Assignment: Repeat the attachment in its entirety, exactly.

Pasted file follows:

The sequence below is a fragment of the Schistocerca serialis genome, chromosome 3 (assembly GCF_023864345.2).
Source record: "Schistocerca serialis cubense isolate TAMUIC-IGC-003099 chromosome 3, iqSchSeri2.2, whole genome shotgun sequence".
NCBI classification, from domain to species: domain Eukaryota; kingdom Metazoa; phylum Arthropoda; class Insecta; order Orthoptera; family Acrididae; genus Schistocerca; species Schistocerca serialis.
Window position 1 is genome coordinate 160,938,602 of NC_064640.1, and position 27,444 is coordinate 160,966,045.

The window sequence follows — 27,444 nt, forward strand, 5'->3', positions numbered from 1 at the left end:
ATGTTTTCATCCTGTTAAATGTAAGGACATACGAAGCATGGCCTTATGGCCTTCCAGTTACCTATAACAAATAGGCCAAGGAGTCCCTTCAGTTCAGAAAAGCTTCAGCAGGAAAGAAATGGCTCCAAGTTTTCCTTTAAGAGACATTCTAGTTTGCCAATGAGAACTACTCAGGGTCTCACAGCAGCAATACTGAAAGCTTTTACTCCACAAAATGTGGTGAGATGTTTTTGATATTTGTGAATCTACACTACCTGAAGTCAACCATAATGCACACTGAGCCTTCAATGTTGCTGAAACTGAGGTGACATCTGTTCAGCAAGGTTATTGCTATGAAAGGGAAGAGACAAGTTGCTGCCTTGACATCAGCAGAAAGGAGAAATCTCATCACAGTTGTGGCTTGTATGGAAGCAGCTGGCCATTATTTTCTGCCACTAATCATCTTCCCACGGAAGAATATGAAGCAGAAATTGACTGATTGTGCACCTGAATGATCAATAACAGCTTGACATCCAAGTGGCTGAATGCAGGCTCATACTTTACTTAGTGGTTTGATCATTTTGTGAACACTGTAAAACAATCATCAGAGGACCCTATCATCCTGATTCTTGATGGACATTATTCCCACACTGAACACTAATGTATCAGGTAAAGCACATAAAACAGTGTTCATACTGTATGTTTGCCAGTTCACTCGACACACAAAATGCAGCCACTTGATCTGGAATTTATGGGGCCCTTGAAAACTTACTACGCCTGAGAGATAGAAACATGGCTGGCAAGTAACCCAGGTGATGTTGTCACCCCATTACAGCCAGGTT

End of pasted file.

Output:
The sequence below is a fragment of the Schistocerca serialis genome, chromosome 3 (assembly GCF_023864345.2).
Source record: "Schistocerca serialis cubense isolate TAMUIC-IGC-003099 chromosome 3, iqSchSeri2.2, whole genome shotgun sequence".
NCBI classification, from domain to species: domain Eukaryota; kingdom Metazoa; phylum Arthropoda; class Insecta; order Orthoptera; family Acrididae; genus Schistocerca; species Schistocerca serialis.
Window position 1 is genome coordinate 160,938,602 of NC_064640.1, and position 27,444 is coordinate 160,966,045.

The window sequence follows — 27,444 nt, forward strand, 5'->3', positions numbered from 1 at the left end:
ATGTTTTCATCCTGTTAAATGTAAGGACATACGAAGCATGGCCTTATGGCCTTCCAGTTACCTATAACAAATAGGCCAAGGAGTCCCTTCAGTTCAGAAAAGCTTCAGCAGGAAAGAAATGGCTCCAAGTTTTCCTTTAAGAGACATTCTAGTTTGCCAATGAGAACTACTCAGGGTCTCACAGCAGCAATACTGAAAGCTTTTACTCCACAAAATGTGGTGAGATGTTTTTGATATTTGTGAATCTACACTACCTGAAGTCAACCATAATGCACACTGAGCCTTCAATGTTGCTGAAACTGAGGTGACATCTGTTCAGCAAGGTTATTGCTATGAAAGGGAAGAGACAAGTTGCTGCCTTGACATCAGCAGAAAGGAGAAATCTCATCACAGTTGTGGCTTGTATGGAAGCAGCTGGCCATTATTTTCTGCCACTAATCATCTTCCCACGGAAGAATATGAAGCAGAAATTGACTGATTGTGCACCTGAATGATCAATAACAGCTTGACATCCAAGTGGCTGAATGCAGGCTCATACTTTACTTAGTGGTTTGATCATTTTGTGAACACTGTAAAACAATCATCAGAGGACCCTATCATCCTGATTCTTGATGGACATTATTCCCACACTGAACACTAATGTATCAGGTAAAGCACATAAAACAGTGTTCATACTGTATGTTTGCCAGTTCACTCGACACACAAAATGCAGCCACTTGATCTGGAATTTATGGGGCCCTTGAAAACTTACTACGCCTGAGAGATAGAAACATGGCTGGCAAGTAACCCAGGTGATGTTGTCACCCCATTACAGCCAGGTT